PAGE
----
The equation for photosynthesis can be written as follows:

$$\ce{6CO2 + 6H2O + \text{light energy} -> C6H12O6 + 6O2}$$

In the leaf-disk assay, all of the components necessary for photosynthesis are present. The light source provides light energy, the solution provides water, and sodium bicarbonate provides dissolved CO2.

Plant material will generally float in water. This is because leaves have air in the spaces between cells, which helps them collect CO2 gas from their environment to use in photosynthesis. When you apply a gentle vacuum to the leaf disks in solution, this air is forced out and replaced with solution, causing the leaves to sink.

When you see tiny bubbles forming on the leaf disks during this experiment, you’re actually observing the net production of O2 gas as a byproduct of photosynthesis. Accumulation of O2 on the disks causes them to float. The rate of production of O2 can be affected by the intensity of the light source, but there is a maximum rate after which more light energy will not increase photosynthesis.

To use the energy stored by photosynthesis, plants (like all other organisms with mitochondria) use the process of respiration, which is basically the reverse of photosynthesis. In respiration, glucose is broken down to produce energy that can be used by the cell, a reaction that uses O2 and produces CO2 as a byproduct. Because the leaf disks are living plant material that still require energy, they are simultaneously using O2 gas during respiration and producing O2 gas during photosynthesis. Therefore, the bubbles of O2 that you see represent the net products of photosynthesis, minus the O2 used by respiration.

When you put floating leaf disks in the dark, they will eventually sink. Without light energy, no photosynthesis will occur, so no more O2 gas will be produced. However, respiration continues in the dark, so the disks will use the accumulated O2 gas. They will also produce CO2 gas during respiration, but CO2 dissolves into the surrounding water much more easily than O2 gas does and isn’t trapped in the interstitial spaces.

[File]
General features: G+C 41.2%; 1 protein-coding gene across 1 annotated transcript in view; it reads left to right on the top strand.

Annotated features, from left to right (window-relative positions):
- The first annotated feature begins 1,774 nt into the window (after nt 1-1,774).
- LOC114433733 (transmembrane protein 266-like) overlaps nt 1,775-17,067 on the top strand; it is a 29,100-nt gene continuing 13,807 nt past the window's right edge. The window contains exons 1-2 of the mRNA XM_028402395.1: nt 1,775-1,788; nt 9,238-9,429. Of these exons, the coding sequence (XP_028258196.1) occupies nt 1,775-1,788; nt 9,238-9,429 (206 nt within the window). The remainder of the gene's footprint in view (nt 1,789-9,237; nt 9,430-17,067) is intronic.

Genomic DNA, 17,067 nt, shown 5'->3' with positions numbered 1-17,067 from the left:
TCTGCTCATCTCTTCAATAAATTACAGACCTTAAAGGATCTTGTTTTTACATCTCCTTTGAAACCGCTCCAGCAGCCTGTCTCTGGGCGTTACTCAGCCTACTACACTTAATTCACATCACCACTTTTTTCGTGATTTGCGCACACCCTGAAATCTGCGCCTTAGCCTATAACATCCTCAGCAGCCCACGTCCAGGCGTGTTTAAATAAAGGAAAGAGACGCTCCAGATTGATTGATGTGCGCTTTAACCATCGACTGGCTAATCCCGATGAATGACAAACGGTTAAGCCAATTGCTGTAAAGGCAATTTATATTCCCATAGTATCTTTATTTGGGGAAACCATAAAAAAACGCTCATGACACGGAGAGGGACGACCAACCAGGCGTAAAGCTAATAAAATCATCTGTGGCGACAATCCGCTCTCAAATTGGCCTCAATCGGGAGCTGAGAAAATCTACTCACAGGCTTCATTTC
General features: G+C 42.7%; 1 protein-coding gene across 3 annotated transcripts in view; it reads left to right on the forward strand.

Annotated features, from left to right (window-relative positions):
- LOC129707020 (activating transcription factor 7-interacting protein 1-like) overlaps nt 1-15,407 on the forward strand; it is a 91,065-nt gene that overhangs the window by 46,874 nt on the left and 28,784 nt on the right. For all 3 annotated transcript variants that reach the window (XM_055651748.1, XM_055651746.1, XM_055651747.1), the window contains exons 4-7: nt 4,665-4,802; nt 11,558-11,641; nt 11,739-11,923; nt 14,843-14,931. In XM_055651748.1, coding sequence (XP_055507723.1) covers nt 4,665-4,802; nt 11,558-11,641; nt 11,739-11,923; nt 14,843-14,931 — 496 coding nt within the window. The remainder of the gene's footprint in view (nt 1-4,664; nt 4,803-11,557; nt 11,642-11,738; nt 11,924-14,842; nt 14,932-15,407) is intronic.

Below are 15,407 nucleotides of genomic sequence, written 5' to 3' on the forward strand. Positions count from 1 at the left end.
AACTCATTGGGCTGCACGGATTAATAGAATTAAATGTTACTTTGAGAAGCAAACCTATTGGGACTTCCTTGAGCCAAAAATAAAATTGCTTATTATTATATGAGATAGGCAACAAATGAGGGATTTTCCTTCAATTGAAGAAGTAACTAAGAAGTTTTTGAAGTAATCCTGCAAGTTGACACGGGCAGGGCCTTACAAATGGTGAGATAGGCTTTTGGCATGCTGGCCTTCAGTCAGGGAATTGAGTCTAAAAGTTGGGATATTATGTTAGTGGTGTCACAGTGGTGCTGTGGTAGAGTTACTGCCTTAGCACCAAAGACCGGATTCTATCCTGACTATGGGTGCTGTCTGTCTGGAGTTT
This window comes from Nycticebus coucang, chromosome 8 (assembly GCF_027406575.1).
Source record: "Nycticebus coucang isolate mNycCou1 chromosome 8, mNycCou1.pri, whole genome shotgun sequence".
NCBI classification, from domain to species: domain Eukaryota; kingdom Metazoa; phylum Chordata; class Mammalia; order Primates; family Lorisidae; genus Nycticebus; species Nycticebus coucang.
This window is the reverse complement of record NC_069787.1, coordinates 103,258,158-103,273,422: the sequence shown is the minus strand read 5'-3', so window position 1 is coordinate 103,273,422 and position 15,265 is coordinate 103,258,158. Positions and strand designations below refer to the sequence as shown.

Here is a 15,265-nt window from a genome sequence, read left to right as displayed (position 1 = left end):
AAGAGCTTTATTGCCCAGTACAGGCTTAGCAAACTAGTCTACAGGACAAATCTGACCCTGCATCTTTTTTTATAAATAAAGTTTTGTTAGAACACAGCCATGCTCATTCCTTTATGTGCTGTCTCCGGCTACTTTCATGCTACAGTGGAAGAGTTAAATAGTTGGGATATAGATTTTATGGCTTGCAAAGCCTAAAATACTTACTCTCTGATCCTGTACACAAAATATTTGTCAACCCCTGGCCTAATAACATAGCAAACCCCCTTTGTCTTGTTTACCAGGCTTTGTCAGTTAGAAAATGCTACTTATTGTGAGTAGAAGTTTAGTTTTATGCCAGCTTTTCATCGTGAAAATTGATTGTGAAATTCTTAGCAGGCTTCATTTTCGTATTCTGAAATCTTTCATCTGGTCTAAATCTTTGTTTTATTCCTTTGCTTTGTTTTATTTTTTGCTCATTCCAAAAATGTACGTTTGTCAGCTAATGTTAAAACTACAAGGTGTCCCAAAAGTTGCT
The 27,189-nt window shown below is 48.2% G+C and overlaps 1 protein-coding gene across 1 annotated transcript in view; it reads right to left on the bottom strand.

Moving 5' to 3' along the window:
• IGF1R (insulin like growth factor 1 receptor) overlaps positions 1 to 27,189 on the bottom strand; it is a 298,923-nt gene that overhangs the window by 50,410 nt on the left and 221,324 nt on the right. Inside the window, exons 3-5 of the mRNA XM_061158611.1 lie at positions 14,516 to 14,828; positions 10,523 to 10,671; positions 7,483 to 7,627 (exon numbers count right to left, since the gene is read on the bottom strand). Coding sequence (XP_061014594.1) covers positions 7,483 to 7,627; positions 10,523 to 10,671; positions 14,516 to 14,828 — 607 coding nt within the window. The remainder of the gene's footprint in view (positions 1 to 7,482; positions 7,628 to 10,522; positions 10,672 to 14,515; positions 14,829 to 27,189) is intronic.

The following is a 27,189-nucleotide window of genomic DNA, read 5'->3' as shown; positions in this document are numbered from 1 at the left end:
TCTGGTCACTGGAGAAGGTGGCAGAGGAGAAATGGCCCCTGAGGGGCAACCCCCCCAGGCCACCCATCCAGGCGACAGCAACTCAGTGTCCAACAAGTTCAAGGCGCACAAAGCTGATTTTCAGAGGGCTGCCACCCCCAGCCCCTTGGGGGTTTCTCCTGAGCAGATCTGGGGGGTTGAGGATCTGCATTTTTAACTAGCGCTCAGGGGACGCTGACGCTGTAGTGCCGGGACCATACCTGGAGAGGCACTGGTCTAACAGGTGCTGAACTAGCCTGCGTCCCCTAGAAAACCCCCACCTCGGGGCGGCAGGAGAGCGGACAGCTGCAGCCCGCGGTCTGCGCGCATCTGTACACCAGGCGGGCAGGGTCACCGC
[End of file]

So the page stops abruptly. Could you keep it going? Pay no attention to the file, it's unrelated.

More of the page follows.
Going Further

Try changing other factors that might affect photosynthesis and see what happens. How long does it take for the disks to float under different conditions? For example, you can compare the effects of different types of light sources—lower- or higher-wattage incandescent, fluorescent, or LED bulbs. You can change the temperature of the solution by placing the beaker in an ice bath or a larger container of hot water. You can increase or decrease the concentration of sodium bicarbonate in the solution, or eliminate it entirely. You can try to identify the range of wavelengths of light used in photosynthesis by wrapping and covering the beaker with colored gel filters that remove certain wavelengths.

Teaching Tips

This experiment is extremely amenable to manipulations, making it possible for students to design investigations that will quantify the effects of different variables on the rate of photosynthesis. It is helpful to have students familiar with the basic protocol prior to changing the experimental conditions.

Ask your students to think carefully about how to isolate one variable at a time. It is important to hold certain parts of the experimental setup constant—for example, the distance from the light source to the beaker, the type of light bulb used, the temperature of the solution, the height of the solution, and so on. Certain treatments may eliminate photosynthesis altogether—water with no bicarbonate, very low temperature, and total darkness.

A typical way to collect data in this assay is to record the number of disks floating at regular one-minute time intervals. This is easily graphed, with time on the x-axis and number of floaters on the y-axis.

To make comparisons between treatments, the number traditionally used is the time point at which half of the disks in the sample were floating, also known as the E50.


This experiment was originally described in Steucek, Guy L., Robert J. Hill, and Class/Summer 1982. 1985. “Photosynthesis I: An Assay Utilizing Leaf Disks.” The American Biology Teacher, 47(2): 96–99.